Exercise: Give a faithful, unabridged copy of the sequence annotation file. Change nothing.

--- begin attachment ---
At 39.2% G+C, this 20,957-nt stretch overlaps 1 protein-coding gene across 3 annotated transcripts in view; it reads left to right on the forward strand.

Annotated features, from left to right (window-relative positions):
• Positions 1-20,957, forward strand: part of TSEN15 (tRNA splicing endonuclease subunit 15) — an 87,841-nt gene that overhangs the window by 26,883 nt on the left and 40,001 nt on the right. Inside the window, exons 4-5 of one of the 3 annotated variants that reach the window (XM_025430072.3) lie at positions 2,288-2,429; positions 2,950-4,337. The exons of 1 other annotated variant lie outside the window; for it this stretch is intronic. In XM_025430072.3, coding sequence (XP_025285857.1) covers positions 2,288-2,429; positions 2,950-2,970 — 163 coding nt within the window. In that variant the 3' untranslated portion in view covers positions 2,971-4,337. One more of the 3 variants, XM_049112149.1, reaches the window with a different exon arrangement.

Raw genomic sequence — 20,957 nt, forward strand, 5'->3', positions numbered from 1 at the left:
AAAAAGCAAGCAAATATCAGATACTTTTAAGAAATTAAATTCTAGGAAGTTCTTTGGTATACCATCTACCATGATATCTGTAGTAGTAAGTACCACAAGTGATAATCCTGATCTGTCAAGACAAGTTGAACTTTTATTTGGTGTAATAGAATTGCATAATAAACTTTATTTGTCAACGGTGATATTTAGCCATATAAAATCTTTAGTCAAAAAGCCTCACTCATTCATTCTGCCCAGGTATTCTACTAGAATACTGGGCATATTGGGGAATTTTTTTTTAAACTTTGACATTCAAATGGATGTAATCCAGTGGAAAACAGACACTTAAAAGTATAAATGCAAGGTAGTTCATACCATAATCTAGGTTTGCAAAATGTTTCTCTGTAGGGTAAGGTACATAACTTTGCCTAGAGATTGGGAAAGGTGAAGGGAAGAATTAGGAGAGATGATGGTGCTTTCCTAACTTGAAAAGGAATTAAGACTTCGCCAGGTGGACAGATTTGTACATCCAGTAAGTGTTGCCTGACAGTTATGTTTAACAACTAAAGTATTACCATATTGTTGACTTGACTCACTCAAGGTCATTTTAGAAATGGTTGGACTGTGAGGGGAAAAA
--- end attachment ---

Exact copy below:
At 39.2% G+C, this 20,957-nt stretch overlaps 1 protein-coding gene across 3 annotated transcripts in view; it reads left to right on the forward strand.

Annotated features, from left to right (window-relative positions):
• Positions 1-20,957, forward strand: part of TSEN15 (tRNA splicing endonuclease subunit 15) — an 87,841-nt gene that overhangs the window by 26,883 nt on the left and 40,001 nt on the right. Inside the window, exons 4-5 of one of the 3 annotated variants that reach the window (XM_025430072.3) lie at positions 2,288-2,429; positions 2,950-4,337. The exons of 1 other annotated variant lie outside the window; for it this stretch is intronic. In XM_025430072.3, coding sequence (XP_025285857.1) covers positions 2,288-2,429; positions 2,950-2,970 — 163 coding nt within the window. In that variant the 3' untranslated portion in view covers positions 2,971-4,337. One more of the 3 variants, XM_049112149.1, reaches the window with a different exon arrangement.

Raw genomic sequence — 20,957 nt, forward strand, 5'->3', positions numbered from 1 at the left:
AAAAAGCAAGCAAATATCAGATACTTTTAAGAAATTAAATTCTAGGAAGTTCTTTGGTATACCATCTACCATGATATCTGTAGTAGTAAGTACCACAAGTGATAATCCTGATCTGTCAAGACAAGTTGAACTTTTATTTGGTGTAATAGAATTGCATAATAAACTTTATTTGTCAACGGTGATATTTAGCCATATAAAATCTTTAGTCAAAAAGCCTCACTCATTCATTCTGCCCAGGTATTCTACTAGAATACTGGGCATATTGGGGAATTTTTTTTTAAACTTTGACATTCAAATGGATGTAATCCAGTGGAAAACAGACACTTAAAAGTATAAATGCAAGGTAGTTCATACCATAATCTAGGTTTGCAAAATGTTTCTCTGTAGGGTAAGGTACATAACTTTGCCTAGAGATTGGGAAAGGTGAAGGGAAGAATTAGGAGAGATGATGGTGCTTTCCTAACTTGAAAAGGAATTAAGACTTCGCCAGGTGGACAGATTTGTACATCCAGTAAGTGTTGCCTGACAGTTATGTTTAACAACTAAAGTATTACCATATTGTTGACTTGACTCACTCAAGGTCATTTTAGAAATGGTTGGACTGTGAGGGGAAAAA